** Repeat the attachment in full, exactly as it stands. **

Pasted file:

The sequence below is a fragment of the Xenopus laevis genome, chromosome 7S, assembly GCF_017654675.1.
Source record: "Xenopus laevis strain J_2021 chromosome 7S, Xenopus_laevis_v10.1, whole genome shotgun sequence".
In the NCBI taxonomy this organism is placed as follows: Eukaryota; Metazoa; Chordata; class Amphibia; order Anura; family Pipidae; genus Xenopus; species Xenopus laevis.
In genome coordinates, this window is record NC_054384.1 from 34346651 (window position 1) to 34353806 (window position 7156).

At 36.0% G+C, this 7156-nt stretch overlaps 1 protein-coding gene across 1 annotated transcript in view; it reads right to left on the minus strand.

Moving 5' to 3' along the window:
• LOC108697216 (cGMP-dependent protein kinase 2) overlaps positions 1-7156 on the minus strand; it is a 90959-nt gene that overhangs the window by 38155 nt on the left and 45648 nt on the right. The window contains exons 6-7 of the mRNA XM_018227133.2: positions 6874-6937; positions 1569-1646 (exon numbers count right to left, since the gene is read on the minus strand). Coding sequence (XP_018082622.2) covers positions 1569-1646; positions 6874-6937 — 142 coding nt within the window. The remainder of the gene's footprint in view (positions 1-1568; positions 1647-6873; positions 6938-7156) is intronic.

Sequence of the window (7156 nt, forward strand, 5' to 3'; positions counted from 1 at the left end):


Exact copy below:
The sequence below is a fragment of the Xenopus laevis genome, chromosome 7S, assembly GCF_017654675.1.
Source record: "Xenopus laevis strain J_2021 chromosome 7S, Xenopus_laevis_v10.1, whole genome shotgun sequence".
In the NCBI taxonomy this organism is placed as follows: Eukaryota; Metazoa; Chordata; class Amphibia; order Anura; family Pipidae; genus Xenopus; species Xenopus laevis.
In genome coordinates, this window is record NC_054384.1 from 34346651 (window position 1) to 34353806 (window position 7156).

At 36.0% G+C, this 7156-nt stretch overlaps 1 protein-coding gene across 1 annotated transcript in view; it reads right to left on the minus strand.

Moving 5' to 3' along the window:
• LOC108697216 (cGMP-dependent protein kinase 2) overlaps positions 1-7156 on the minus strand; it is a 90959-nt gene that overhangs the window by 38155 nt on the left and 45648 nt on the right. The window contains exons 6-7 of the mRNA XM_018227133.2: positions 6874-6937; positions 1569-1646 (exon numbers count right to left, since the gene is read on the minus strand). Coding sequence (XP_018082622.2) covers positions 1569-1646; positions 6874-6937 — 142 coding nt within the window. The remainder of the gene's footprint in view (positions 1-1568; positions 1647-6873; positions 6938-7156) is intronic.

Sequence of the window (7156 nt, forward strand, 5' to 3'; positions counted from 1 at the left end):